Nobody’s Stranger: My Miami noir love story

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Nobody’s Stranger,” a new (and also very old) twisted Miami-noirish short story of mine, goes up in two parts at Medium this week.

I say “old,” because I wrote the first version of it in Harry Crews’ class at the age of twenty. That early draft got lost, but my friend Andy and I reminisced about it (and about studying with Crews) on this site nine years ago, and afterward I wrote this version.

Since then I’ve tinkered with it here and there but it’s mostly been sitting around in a folder. Not long ago, Julie read and liked it, so when Lizzie asked if I had any fiction she could consider for Open Ticket, her great new Medium collection, I sent it along. She’s read big chunks of my novel-in-progress (excerpted at Narrative), which is very different, so I was nervous. To my surprise and delight, she asked to run it.

Here’s part one.



2009 Narrative Prize

I am excited and stunned to say that Narrative Magazine has awarded me its annual fiction prize for an emerging writer, for “When the Flock Changed.”

The story is actually an excerpt from a novel I’ve been writing — and writing about writing — for an embarrassingly long time. Here’s how it opens:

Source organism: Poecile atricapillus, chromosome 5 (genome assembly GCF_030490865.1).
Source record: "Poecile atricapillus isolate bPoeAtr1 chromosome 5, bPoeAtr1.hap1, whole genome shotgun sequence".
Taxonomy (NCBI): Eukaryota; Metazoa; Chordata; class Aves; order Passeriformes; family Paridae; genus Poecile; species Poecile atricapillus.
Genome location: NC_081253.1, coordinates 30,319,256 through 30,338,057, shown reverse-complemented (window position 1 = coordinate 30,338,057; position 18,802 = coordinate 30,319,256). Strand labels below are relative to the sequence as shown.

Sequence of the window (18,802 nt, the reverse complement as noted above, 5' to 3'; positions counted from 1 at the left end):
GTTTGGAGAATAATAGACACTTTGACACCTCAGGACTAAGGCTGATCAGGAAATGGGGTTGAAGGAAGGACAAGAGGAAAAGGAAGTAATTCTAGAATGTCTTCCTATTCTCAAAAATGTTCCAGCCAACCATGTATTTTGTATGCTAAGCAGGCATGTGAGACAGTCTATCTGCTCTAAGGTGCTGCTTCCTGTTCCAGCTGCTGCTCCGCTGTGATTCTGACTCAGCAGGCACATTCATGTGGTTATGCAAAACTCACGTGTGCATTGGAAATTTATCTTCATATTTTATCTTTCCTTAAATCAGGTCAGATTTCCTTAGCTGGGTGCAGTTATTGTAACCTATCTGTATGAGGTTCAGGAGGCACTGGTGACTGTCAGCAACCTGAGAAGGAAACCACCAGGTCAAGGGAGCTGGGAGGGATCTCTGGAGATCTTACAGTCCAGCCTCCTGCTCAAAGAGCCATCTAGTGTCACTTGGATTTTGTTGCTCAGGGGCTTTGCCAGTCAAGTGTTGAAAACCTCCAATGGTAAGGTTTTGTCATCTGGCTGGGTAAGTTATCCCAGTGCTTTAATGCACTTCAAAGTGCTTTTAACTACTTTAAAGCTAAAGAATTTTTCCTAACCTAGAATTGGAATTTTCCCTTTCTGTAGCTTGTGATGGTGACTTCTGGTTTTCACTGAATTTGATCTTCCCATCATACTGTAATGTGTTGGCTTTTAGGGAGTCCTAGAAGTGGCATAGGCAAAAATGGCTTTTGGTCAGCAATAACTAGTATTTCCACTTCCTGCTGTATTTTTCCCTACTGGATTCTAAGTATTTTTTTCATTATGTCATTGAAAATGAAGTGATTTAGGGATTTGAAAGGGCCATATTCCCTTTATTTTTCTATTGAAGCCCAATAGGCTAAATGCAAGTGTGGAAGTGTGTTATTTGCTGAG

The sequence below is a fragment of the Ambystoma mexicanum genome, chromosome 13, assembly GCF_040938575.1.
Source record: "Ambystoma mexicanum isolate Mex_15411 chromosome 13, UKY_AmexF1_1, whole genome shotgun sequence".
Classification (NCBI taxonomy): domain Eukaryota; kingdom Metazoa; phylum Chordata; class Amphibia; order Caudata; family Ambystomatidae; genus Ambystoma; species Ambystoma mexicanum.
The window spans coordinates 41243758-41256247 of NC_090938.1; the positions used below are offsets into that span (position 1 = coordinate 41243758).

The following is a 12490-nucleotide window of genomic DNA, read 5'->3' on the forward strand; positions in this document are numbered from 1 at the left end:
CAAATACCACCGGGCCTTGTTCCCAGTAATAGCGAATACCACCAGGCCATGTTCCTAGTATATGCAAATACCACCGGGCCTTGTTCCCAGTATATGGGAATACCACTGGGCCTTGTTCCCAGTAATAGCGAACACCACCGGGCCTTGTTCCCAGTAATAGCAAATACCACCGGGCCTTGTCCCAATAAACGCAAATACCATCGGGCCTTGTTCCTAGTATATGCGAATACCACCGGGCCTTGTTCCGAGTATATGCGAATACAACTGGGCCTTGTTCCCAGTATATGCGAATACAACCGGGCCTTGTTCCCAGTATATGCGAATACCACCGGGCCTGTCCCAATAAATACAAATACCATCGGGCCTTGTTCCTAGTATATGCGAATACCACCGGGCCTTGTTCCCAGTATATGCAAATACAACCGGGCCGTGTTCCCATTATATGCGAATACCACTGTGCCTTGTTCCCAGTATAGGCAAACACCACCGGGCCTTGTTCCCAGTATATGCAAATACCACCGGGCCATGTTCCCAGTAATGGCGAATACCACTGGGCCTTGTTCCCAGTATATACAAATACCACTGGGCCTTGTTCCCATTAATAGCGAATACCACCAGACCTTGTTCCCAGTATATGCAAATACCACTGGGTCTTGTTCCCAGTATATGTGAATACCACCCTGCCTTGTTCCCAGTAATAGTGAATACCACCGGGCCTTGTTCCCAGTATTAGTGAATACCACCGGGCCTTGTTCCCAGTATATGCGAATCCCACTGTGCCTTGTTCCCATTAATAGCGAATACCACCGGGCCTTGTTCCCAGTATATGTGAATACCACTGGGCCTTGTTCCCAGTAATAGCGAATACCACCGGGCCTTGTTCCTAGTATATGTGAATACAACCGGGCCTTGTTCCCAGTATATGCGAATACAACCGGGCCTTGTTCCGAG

My mother was a preacher until the cops shut her down. Well, okay, she kept at it halfheartedly in our living room for a while, but the fire had wiped out not just her warehouse church and the halfway house she ran out of it, but her passion, her commitment, and maybe even, deep down, her belief. All those years of serving the Lord, of taking to the streets to let the homeless and addicted and just plain lonely know what a friend they had in Jesus, and now she had no proper house of worship, no sea of folding chairs or repository of sermons on tape. She was practically a layperson. Worse, her flock knew it and was slipping away.

You can read the rest here. Thank you, Narrative.